Pregnancy and the incidence of protozoan parasites

Opinion Article - (2023) Volume 10, Issue 1

Zere Bereket*
*Correspondence: Zere Bereket, Department of Virology, St. Marys University, Addis Ababa, Ethiopia, Email:
Department of Virology, St. Marys University, Addis Ababa, Ethiopia

Received: 06-May-2023, Manuscript No. AJIDD-23-92192; Editor assigned: 09-Feb-2023, Pre QC No. AJIDD-23-92192 (PQ); Reviewed: 24-Feb-2023, QC No. AJIDD-23-92192; Revised: 03-Mar-2023, Manuscript No. AJIDD-23-92192 (R); Published: 10-Mar-2023


Toxoplasmosis is regarded as the most common food-borne illness-related cause of mortality. Toxoplasma parasite, but very few people become ill from it since the immune system typically prevents it from doing so. Toxoplasmosis, however, can have serious effects and should be taken seriously by pregnant women who have recently contracted the toxoplasma parasite as well as anyone who has a weakened immune system.

Cause of Toxoplasma infection

• Consuming shellfish or undercooked, contaminated meat, particularly hog, lamb, and venison (for example, oysters, clams or mussels).

• Accidental consumption of tainted, undercooked meat or shellfish after handling them without adequately cleaning hands (Toxoplasma cannot be absorbed through intact skin).

• Consuming food that has come into touch with raw, contaminated meat or shellfish as well as utensils, cutting boards, and other contaminated items.

• Using water that has Toxoplasma gondi contamination.

Usually, if they had toxoplasmosis before getting pregnant, the immunity will protect the unborn child. Some professionals advise against getting pregnant for six months following a recent infection. Considering its great prevalence, its alleged involvement in neuropsychiatric conditions like schizophrenia, as well as the more deadly form of congenital toxoplasmosis, toxoplasma gondi infection is a clinically relevant illness. This finding of intact Toxoplasma gondi cysts in the ejaculate supports the idea that the infection might be transmitted sexually and encourages further research.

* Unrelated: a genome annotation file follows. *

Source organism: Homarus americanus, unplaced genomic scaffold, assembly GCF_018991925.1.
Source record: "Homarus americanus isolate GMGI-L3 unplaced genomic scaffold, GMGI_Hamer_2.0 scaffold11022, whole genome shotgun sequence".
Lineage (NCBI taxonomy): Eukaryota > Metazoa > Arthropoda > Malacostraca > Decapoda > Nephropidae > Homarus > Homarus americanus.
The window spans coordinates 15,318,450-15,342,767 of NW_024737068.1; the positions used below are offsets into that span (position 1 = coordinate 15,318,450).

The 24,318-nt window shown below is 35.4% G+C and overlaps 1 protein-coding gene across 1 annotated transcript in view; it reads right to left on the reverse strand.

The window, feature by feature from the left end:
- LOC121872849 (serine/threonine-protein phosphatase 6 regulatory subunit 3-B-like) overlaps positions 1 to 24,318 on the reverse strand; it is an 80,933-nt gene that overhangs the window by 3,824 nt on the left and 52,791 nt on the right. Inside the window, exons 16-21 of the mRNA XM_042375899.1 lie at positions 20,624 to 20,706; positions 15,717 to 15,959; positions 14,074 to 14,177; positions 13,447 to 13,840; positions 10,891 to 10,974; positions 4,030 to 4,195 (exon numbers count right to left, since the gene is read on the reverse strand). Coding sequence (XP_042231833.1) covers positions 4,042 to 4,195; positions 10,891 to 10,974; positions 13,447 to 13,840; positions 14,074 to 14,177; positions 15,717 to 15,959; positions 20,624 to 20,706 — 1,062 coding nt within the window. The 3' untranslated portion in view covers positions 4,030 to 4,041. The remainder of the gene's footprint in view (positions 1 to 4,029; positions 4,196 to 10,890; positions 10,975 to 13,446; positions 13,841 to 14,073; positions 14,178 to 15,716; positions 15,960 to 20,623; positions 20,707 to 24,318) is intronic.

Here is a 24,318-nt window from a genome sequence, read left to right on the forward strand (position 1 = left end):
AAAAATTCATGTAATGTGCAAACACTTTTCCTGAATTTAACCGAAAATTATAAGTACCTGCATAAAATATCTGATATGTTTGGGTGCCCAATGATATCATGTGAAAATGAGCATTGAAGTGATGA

Spread of toxoplasmosis

A significant part of toxoplasmosis transmission involves cats. By consuming infected rats, birds, or other small animals, they catch the disease. The parasite is then excreted by the cat in its waste. After infection, kittens and cats can continue to excrete millions of parasites in their faeces for up to three weeks. Infected mature cats are less prone to shed toxoplasma than uninfected ones.

If its touching the mouth after changing a litter box or after gardening without gloves, it can unknowingly expose into cats and kittens, who favour litter boxes, garden soil, and sandboxes for excretion. Fruits and vegetables may come into contact with polluted soil or water, and if anyone eat them raw, then risk contracting an infection.

Diagnosis of toxoplasmosis

Serologic testing is commonly used to diagnose toxoplasmosis. To ascertain whether an individual has been exposed to the infection, an immunoglobulin G (IgG) test is employed. A test that detects immunoglobulin M (IgM) is also used in conjunction with other tests, such as an avidity test, if it is required to try to estimate the time of infection, which is important for pregnant women in particular.

Direct examination of the parasite in stained tissue sections, cerebrospinal fluid (CSF), or other biopsy material can also be used to make the diagnosis. Due to the difficulties in collecting these specimens, these approaches are less frequently applied.

Additionally, parasites can be isolated from blood or other bodily fluids (such CSF), but this procedure can be challenging and requires special equipment a long period of time.

In cases of potential mother-to-child (congenital) transmission, molecular methods that can find the parasite's DNA in the amniotic fluid may be helpful.

The appearance of the lesions in the eye, symptoms, the progression of the disease, and frequently serologic testing are used to identify ocular disease.

Awards Nomination

Select your language of interest to view the total content in your interested language

Indexed In
  • Index Copernicus
  • Sherpa Romeo
  • Open J Gate
  • Academic Keys
  • CiteFactor
  • Electronic Journals Library
  • OCLC- WorldCat
  • Academic Resource Index